Changing the mapping
If you're not satisfied with your configuration, just click on Reset mapping. This will remove the previous mapping configuration and allows you to create a new one. Make sure you click on Save so all screens show the configuration tags again.
You can have screens in any orientation. They can be rotated in almost any direction as long as the tag is still detectable by the configuration system. Be aware that a wierd arrangement might only look good from the position you took the mapping picture.
If you want to create a video wall that works from any angle, be sure that all screen surfaces are planar.
Make sure you get as close to your screens as possible as the video/image you show on your screens will be scaled according to the mapping picture you took. The further you're away from the screen, the less of the content you'll see on them later.
I'd suggest you just play around with them a bit to get a feeling of how the mapping system works.
This package as experimental support for live streaming. Just enter a stream url and your device will play that stream instead of the configured playlist.
Since there is no communication across devices running a video wall setup, synchronization is tricky. Right now streaming really only works if you configure a RTP multicast stream. You can use the "Multicast Video Streamer" to generate such a stream from a connected camera module. Learn more about the package:
Multicast Video Streamer
This package will not work offline as it requires a correct system time across all devices using the package. Usually that system time is provided online by querying NTP servers. Without a correct time, the video wall will be desynced.
This version now supports dual display configurations on the Pi4. The configuration interface has been reworked and setting up your video wall should be easier now.
Now compatible with the Pi4. In addition the way the "Camera Capture" feature is implemented has been updated and should work with recent browser versions again.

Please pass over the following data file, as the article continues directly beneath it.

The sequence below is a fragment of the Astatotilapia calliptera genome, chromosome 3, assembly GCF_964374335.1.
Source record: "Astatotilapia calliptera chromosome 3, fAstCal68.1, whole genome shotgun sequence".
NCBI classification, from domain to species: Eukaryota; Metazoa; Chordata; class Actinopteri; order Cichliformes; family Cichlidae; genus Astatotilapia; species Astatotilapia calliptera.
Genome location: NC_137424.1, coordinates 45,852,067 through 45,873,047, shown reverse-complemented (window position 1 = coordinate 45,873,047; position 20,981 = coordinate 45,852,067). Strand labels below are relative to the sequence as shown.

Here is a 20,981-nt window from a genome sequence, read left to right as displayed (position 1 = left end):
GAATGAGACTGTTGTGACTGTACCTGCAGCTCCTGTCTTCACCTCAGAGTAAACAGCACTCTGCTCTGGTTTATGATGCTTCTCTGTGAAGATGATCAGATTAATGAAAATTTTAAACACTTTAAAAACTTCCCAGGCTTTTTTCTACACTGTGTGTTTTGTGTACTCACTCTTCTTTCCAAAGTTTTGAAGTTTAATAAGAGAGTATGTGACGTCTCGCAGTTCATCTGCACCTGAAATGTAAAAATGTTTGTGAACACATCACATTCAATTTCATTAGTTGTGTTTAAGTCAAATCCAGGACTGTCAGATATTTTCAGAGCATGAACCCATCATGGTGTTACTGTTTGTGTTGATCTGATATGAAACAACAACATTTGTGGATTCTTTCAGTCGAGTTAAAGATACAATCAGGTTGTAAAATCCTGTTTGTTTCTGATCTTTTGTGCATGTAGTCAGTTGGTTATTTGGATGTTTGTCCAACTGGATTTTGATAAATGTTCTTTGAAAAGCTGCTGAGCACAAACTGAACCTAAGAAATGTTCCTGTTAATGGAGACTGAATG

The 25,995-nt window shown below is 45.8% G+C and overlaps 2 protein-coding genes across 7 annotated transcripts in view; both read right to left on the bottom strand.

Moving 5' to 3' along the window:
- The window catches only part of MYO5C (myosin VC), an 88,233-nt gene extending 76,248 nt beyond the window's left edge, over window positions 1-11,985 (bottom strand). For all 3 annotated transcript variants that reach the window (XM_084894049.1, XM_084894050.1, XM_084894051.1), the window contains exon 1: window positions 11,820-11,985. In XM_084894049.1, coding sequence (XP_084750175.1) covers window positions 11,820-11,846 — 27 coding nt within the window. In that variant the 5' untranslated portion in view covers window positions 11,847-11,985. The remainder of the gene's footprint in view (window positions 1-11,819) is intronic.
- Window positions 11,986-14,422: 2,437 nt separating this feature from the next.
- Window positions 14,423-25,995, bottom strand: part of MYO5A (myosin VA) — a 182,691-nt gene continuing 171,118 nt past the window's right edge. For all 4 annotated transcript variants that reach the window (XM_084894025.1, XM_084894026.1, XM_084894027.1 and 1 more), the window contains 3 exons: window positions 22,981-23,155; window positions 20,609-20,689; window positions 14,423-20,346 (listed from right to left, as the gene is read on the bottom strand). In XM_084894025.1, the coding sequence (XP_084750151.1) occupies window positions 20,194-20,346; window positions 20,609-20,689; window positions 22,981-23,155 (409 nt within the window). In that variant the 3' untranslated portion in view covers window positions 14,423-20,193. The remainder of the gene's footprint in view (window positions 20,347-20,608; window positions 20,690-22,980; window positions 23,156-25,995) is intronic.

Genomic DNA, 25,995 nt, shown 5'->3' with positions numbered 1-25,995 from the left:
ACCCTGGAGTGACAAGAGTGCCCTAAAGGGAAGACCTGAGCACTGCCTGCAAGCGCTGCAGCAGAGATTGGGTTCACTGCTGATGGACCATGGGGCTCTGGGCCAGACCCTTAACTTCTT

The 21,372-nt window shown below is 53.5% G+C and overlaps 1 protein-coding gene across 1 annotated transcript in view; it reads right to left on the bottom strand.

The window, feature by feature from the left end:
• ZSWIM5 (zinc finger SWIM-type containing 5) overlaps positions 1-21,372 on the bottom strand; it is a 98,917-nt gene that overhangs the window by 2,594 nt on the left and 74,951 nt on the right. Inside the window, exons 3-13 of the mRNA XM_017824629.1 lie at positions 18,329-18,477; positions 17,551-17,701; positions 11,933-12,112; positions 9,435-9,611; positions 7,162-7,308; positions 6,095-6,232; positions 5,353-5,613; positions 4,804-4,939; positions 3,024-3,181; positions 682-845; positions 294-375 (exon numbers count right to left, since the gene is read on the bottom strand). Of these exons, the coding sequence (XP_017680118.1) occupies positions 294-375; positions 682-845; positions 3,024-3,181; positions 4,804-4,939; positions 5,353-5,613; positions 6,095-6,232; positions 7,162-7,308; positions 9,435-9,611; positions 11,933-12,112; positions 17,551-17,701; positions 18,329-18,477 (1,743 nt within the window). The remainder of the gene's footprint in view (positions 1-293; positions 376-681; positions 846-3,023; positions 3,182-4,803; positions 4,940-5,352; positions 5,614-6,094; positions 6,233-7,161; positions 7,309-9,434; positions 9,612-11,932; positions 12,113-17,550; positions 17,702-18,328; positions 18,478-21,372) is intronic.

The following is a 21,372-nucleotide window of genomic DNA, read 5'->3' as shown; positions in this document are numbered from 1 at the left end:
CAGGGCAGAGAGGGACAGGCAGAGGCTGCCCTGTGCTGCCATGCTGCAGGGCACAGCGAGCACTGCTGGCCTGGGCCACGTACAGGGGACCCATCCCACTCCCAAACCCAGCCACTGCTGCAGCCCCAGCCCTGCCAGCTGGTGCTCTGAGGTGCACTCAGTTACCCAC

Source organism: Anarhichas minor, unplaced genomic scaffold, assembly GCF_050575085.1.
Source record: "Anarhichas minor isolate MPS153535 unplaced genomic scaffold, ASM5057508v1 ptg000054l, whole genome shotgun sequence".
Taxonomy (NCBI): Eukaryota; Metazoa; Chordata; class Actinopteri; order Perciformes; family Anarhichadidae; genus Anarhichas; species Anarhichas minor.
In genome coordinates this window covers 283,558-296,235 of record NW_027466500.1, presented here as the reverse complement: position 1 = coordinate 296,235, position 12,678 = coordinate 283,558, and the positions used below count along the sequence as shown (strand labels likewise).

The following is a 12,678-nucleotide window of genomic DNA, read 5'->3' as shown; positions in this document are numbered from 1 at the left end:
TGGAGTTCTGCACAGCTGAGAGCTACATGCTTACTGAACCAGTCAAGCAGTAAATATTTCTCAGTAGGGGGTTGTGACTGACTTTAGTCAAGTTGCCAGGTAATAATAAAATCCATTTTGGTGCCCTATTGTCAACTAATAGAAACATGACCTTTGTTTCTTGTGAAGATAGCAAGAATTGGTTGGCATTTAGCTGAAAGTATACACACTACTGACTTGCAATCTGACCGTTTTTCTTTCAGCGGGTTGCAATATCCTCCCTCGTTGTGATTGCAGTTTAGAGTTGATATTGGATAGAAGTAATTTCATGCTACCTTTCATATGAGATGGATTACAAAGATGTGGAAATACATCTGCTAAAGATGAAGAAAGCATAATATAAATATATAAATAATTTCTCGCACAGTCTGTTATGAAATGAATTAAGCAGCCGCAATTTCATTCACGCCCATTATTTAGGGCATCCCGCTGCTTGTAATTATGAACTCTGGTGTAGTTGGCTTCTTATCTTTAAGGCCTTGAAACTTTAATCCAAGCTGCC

The package now allows incremental mapping. This allows you to configure partically occluded screens by taking multiple configuration pictures from the same location.
Added experimental streaming support
Added webcam support to the configuration interface.
This is the first public release. While it works, there might be problems. If you find anything, please open an issue on github.
Want to run Magic Video Wall on your Raspberry Pi?
This package is ready to run on your Raspberry Pi using info-beamer.com hosted. Easily manage unlimited number of Raspberry Pi devices and centrally configure and run visualizations like this on them. info-beamer.com is a prepaid service. You only pay for the resources you are using. No long term commitment, no hidden fees. Learn more...
Compatible devicespi-0 pi-1 pi-2 pi-3 pi-4 pi-cm1 pi-cm3
This package can be extended by importing the following packages as well. You can then add the following packages as a child package of Magic Video Wall to get additional features not included in Magic Video Wall itself.
Offline supportNo This package will not work offline: Requires correct system time to sync across multiple devices
Source code for this packagehttps://github.com/info-beamer/package-magic-video-wall shows you the full source code of this package so you can freely modify it if you want.
Copyright (c) 2017 Florian Wesch <email@example.com> All rights reserved. Show full license information